You may use your vehicle to get from point A to point B, but that doesn't mean the car-driver relationship stops there. As cars become more and more high-tech there is a concern about the data they collect, and who has access to it.
Consumer Reports looked at 2018 vehicles and found that 32 out of 44 brands reviewed offer some sort of wireless data connection. There are dozens of data collection points, but one example of information being collected comes with cameras located inside your car — usually cameras face outside of the vehicle, but Tesla Model 3s have an inside facing camera. According to the manual, the camera is not turned on but it could be for future features.
“The manual says the camera is not turned on right now, but it could be used in potential future features,” said Jake Fischer, Consumer Reports Auto expert. “Tesla promises that it will let customers know before they turn the camera on.”
Other vehicles like the 2018 GM Cadillac CT6 with super cruise has an internal camera. That particular camera monitors it’s driver for signs of distraction, but GM says it doesn’t capture or store video.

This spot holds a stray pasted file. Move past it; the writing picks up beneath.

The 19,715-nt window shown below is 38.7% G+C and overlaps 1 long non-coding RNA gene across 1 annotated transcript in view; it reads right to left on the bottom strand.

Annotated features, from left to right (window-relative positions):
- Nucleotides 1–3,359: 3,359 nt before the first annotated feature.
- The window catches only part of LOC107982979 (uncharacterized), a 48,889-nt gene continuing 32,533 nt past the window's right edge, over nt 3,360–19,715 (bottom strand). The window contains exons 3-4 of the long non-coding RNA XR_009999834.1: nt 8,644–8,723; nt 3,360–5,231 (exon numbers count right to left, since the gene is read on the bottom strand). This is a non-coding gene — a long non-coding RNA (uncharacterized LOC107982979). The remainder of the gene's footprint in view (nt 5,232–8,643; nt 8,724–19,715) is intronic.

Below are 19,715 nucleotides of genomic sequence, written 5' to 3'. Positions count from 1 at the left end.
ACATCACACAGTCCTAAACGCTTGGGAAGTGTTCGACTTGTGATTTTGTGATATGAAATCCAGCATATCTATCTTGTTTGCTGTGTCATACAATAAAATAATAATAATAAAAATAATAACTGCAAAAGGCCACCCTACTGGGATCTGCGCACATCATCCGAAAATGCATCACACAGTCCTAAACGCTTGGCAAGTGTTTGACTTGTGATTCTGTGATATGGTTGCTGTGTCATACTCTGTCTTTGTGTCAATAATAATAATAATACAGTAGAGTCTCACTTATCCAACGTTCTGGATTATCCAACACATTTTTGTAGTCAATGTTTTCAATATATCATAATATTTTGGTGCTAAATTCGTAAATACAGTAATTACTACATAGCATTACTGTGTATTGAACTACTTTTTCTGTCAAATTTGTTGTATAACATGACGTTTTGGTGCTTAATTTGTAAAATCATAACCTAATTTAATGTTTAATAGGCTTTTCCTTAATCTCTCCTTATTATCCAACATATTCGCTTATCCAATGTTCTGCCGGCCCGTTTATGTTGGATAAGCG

Cameras and sensors are collecting data in other instances, experts explain that in preparation for self-driving cars automakers are implementing a machine learning-process.
“They’re using your data to map the roads and better understand how vehicles and people are going to react on those roads,” said Fischer.
The legal rules around car data are murky, laws state that crash data belongs to the owner but that doesn’t mean that type of information hasn’t become public. Just last March Tesla released information about a deadly crash noting that while the car’s auto-pilot feature was turned on, it’s driver ignored multiple warnings to take the wheel.
A 2015 law says the crash data belongs to the owner, not the auto company, but that’s just a very small fraction of the data your car is generating. The auto industry has issued voluntary guidelines around privacy practices but Consumers Union, CR’s advocacy arm, would like to see more regulation and greater transparency, with car companies being upfront about what they’re collecting.